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“And the NCCU is a core part of that,” he told the Govnet Cyber Security Summit 2013 in London.
According to Archibald, the difference is due to the fact that the NCA is the mandated lead, co-ordinator and support for the UK’s response to serious and organised crime.
“The NCCU is building on the work of previous cyber crime fighting agencies, but its leadership role enables it to harness skills across government, law enforcement, industry and internationally,” he said.
This means that the NCCU is able to work in partnership with all these stakeholders to better assess, understand and prioritise cyber threats.
“The NCA has been about doing things very differently from the outset through strategic partnerships and international collaboration,” said Archibald.
A top priority for the NCCU for 2014 will be tackling those who develop and distribute malware, but he said, success in this will require a level of international collaboration at an unprecedented scale.
“I believe the UK is in a unique position to take a leadership role in law enforcement through its key partnerships and links with Europol, Interpol, FBI and the Five Eyes strategy group,” he said.
Most cyber investigations are across multiple jurisdictions, which presents legal and cultural challenges.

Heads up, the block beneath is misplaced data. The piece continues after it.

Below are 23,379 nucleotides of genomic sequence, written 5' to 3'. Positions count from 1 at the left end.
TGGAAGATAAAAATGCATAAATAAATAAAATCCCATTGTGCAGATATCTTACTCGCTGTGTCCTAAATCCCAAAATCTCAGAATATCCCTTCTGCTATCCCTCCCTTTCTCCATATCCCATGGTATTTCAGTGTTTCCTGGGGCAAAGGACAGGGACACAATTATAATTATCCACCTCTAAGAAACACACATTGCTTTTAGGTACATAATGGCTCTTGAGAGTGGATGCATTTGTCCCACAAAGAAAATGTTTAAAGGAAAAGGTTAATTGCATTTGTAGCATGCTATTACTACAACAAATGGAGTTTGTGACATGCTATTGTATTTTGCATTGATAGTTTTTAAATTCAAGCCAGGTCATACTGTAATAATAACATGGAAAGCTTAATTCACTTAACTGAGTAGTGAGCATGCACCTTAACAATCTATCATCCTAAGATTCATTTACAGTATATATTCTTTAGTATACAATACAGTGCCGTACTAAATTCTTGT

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“It is therefore essential that we develop new alliances and new ways of doing things to develop a new international model for tackling cyber crime,” said Archibald.
The effectiveness of the new approach taken by the NCA and NCCU was endorsed by fellow speaker, Richard Cox, CIO for anti-spam organisation, The Spamhaus Project.
In March 2013, activists unleashed the largest recorded distributed denial-of-service (DDoS) attack on Spamhaus.
According to Cox, existing UK cyber-crime fighting agencies were unable to understand and respond to the information that Spamhaus was able to provide.
“The shadow NCCU, however, was able to understand and respond because of the way it is structured,” he said.
Cox said the NCCU is not merely a question of rebranding, but represents a new way of thinking and acting that led to an arrest.
However, he said he was unable to go into any further details as legal proceedings are still pending.
Cox also vented his frustration at the frequent inability of the Crown Prosecution Service (CPS) to act to bring cyber criminals to justice.
“The CPS cyber skills are weak; it is an Achilles heel that the government has got to address,” he said.
According to Cox, if the CPS had had the necessary skills to prosecute hacker Gary McKinnon as they should have done, the years of a threatened extradition to the US could have been avoided.
He complained that some issues that affect the functioning of the internet have typically not been dealt with in the past because of inadequate UK legislation and law enforcement organisations.